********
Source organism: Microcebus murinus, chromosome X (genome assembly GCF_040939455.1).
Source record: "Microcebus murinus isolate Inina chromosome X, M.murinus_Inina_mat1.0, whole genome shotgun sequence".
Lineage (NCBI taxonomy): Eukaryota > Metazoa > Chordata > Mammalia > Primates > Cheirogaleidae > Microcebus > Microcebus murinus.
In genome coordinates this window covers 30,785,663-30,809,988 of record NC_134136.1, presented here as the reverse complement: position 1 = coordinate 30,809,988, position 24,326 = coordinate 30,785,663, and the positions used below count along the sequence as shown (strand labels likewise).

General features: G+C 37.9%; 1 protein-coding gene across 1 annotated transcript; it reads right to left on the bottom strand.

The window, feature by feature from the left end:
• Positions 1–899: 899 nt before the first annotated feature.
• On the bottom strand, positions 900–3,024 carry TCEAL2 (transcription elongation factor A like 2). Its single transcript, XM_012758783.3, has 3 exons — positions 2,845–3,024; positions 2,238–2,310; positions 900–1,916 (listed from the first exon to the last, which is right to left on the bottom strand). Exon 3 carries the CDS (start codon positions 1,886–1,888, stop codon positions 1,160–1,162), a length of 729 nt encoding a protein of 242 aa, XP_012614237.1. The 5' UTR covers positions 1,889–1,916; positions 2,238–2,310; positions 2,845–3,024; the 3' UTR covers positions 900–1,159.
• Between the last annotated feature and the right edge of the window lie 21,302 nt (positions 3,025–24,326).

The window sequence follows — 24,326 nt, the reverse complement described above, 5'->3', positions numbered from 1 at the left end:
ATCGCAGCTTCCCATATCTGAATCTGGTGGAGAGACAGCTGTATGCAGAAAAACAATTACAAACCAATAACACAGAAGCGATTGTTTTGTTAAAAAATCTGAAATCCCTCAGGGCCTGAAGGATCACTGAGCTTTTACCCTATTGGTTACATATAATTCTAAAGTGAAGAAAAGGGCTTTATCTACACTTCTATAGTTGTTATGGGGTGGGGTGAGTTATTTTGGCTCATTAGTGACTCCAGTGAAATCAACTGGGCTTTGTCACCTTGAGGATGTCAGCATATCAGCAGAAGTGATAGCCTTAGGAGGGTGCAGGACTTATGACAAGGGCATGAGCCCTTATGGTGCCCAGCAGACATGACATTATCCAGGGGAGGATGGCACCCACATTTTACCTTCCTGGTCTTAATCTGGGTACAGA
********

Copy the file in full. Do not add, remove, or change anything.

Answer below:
Source organism: Microcebus murinus, chromosome X (genome assembly GCF_040939455.1).
Source record: "Microcebus murinus isolate Inina chromosome X, M.murinus_Inina_mat1.0, whole genome shotgun sequence".
Lineage (NCBI taxonomy): Eukaryota > Metazoa > Chordata > Mammalia > Primates > Cheirogaleidae > Microcebus > Microcebus murinus.
In genome coordinates this window covers 30,785,663-30,809,988 of record NC_134136.1, presented here as the reverse complement: position 1 = coordinate 30,809,988, position 24,326 = coordinate 30,785,663, and the positions used below count along the sequence as shown (strand labels likewise).

General features: G+C 37.9%; 1 protein-coding gene across 1 annotated transcript; it reads right to left on the bottom strand.

The window, feature by feature from the left end:
• Positions 1–899: 899 nt before the first annotated feature.
• On the bottom strand, positions 900–3,024 carry TCEAL2 (transcription elongation factor A like 2). Its single transcript, XM_012758783.3, has 3 exons — positions 2,845–3,024; positions 2,238–2,310; positions 900–1,916 (listed from the first exon to the last, which is right to left on the bottom strand). Exon 3 carries the CDS (start codon positions 1,886–1,888, stop codon positions 1,160–1,162), a length of 729 nt encoding a protein of 242 aa, XP_012614237.1. The 5' UTR covers positions 1,889–1,916; positions 2,238–2,310; positions 2,845–3,024; the 3' UTR covers positions 900–1,159.
• Between the last annotated feature and the right edge of the window lie 21,302 nt (positions 3,025–24,326).

The window sequence follows — 24,326 nt, the reverse complement described above, 5'->3', positions numbered from 1 at the left end:
ATCGCAGCTTCCCATATCTGAATCTGGTGGAGAGACAGCTGTATGCAGAAAAACAATTACAAACCAATAACACAGAAGCGATTGTTTTGTTAAAAAATCTGAAATCCCTCAGGGCCTGAAGGATCACTGAGCTTTTACCCTATTGGTTACATATAATTCTAAAGTGAAGAAAAGGGCTTTATCTACACTTCTATAGTTGTTATGGGGTGGGGTGAGTTATTTTGGCTCATTAGTGACTCCAGTGAAATCAACTGGGCTTTGTCACCTTGAGGATGTCAGCATATCAGCAGAAGTGATAGCCTTAGGAGGGTGCAGGACTTATGACAAGGGCATGAGCCCTTATGGTGCCCAGCAGACATGACATTATCCAGGGGAGGATGGCACCCACATTTTACCTTCCTGGTCTTAATCTGGGTACAGA